3. Large cardinal strength of algebraic topology statements: The existence of Bousfield localisations for all cohomology theories is known to follow from strong axioms in set theory known as large cardinal axioms. Showing that conversely, the strength of large cardinal axioms is necessary for cohomological localisation would be extremely interesting and may even change perspectives in the fields. Other statements in the area also remain to have their strengths precisely guaged, with Weak Vopenka's Principle a particularly interesting example.

4. Supporting set theory: A large cardinal indestructibility theorem of the PI has already proven relevant to research in this area, allowing fairly free use of the central technique of forcing without fear of breaking large cardinal assumptions. Similar results for weaker large cardinal assumptions, to be proven by building on known techniques, will be an invaluable tool for the research programme.

Planned Impact

The short term impacts of this research will mostly be academic or of a public engagement in science nature. However, as noted on the EPSRC "Geometry and Topology" portfolio webpage, "[r]esearch in geometry and topology is a fundamental cornerstone of all parts of modern mathematics and has underpinning relevance throughout the physical and life sciences, engineering and ICT." The project as a whole may thus be viewed as a "Pathway to Impact" for the field of set theory, promoting possible future economic and societal impacts of the field by way of its influence on algebraic topology.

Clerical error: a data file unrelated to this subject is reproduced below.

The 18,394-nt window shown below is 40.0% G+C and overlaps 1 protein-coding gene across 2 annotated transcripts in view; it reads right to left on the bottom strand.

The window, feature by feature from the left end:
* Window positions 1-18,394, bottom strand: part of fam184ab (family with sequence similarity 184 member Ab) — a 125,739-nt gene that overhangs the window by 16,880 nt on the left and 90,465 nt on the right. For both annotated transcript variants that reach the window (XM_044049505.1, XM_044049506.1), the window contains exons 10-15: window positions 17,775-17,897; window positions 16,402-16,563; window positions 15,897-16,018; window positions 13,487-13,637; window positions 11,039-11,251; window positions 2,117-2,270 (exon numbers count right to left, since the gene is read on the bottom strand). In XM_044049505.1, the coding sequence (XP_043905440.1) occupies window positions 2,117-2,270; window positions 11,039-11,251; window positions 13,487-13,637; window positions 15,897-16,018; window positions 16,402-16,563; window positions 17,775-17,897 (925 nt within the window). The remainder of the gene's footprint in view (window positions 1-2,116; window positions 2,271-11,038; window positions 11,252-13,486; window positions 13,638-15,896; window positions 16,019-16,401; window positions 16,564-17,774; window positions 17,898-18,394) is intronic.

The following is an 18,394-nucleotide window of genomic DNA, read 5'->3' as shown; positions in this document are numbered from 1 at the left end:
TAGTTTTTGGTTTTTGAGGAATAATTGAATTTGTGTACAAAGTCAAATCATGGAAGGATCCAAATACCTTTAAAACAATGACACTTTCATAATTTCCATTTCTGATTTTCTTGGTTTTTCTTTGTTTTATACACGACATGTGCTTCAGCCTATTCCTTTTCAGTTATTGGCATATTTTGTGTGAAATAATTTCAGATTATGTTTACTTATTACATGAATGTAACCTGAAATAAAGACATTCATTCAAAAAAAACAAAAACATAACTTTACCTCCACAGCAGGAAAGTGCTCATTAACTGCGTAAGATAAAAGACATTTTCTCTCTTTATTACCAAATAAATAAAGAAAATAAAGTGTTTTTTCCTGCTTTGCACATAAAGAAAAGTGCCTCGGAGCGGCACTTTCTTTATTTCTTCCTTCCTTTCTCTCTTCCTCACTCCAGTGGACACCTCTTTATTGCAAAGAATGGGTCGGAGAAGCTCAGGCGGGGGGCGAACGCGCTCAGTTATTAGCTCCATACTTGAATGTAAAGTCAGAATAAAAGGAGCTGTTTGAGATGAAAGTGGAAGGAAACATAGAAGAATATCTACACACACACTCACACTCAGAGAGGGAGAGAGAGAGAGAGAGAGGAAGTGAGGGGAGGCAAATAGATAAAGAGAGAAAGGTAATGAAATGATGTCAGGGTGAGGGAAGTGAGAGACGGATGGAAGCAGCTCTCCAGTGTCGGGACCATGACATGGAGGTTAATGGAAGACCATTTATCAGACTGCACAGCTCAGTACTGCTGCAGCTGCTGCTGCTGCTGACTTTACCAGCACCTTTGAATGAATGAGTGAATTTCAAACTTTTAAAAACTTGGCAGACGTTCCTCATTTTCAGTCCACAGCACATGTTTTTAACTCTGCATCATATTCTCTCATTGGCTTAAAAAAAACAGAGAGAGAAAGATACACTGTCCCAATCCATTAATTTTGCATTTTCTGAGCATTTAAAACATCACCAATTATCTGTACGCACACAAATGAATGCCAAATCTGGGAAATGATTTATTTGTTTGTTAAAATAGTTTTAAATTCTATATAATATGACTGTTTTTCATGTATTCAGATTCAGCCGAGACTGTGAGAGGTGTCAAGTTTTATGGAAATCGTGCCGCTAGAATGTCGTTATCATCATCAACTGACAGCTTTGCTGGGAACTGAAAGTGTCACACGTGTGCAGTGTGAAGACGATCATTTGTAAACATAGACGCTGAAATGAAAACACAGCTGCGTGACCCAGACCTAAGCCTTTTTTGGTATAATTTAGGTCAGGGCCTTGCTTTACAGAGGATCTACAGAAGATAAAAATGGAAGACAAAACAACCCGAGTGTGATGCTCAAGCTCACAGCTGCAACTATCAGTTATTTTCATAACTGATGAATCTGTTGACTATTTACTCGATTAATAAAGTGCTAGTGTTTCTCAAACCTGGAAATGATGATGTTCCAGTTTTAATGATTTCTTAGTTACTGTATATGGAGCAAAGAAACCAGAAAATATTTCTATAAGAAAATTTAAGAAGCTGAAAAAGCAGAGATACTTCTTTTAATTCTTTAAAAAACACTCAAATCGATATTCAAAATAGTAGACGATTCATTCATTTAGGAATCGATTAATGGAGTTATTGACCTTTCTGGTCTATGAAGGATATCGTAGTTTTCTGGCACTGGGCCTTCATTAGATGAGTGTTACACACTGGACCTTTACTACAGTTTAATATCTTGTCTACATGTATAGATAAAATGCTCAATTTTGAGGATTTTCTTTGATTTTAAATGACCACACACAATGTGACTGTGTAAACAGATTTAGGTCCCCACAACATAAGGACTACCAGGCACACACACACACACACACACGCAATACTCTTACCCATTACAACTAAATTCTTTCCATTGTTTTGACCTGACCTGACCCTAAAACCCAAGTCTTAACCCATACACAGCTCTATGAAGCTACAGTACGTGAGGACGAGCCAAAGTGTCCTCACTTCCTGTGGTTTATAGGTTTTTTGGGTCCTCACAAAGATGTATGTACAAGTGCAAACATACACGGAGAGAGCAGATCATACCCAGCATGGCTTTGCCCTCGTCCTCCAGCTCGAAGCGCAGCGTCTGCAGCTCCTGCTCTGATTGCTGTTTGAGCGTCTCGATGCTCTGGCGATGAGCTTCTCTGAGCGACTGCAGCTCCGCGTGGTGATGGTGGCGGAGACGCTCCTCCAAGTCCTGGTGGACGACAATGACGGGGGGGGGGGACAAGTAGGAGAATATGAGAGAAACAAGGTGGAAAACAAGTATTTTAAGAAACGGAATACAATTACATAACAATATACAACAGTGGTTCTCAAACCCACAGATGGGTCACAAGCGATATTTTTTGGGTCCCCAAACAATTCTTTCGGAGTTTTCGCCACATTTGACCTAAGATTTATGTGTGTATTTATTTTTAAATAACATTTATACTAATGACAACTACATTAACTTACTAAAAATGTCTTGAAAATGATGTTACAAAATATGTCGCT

Academic Impacts are described in more detail in "Academic Beneficiaries".

Direct Economic and Societal Impact:

In the short term, the main economic and societal impacts of this research will be focused around public engagement in science, and the associated enhancement to quality of life and cultural enrichment. In particular, one of the central Objectives of the research is to prove an impossibility theorem about the ability of homology to distinguish homotopy types. Such impossibility theorems, with Goedel's celebrated Incompleteness Theorems as canonical examples, are particularly potent for catching the public imagination. Moreover, homotopy equivalence lends itself to beautiful illuminating diagrams, and connects to another relatively recent news-worthy mathematical event - the resolution of the Poincare Conjecture by Grigori Perelman, for which he was offered and contentiously turned down the Fields medal, the "Nobel Prize of Mathematics". For these reasons, this aspect of the project, when successful, will be ideal for promotion. With assistance from the University of Bristol Press Office, the PI will ensure such promotion takes place, in the popular science press (such as New Scientist magazine for example) and more specifically mathematical general interest publications (such as the American Mathematical Monthly, according to some sources the world's most widely read mathematics journal, with readership including for example many school teachers).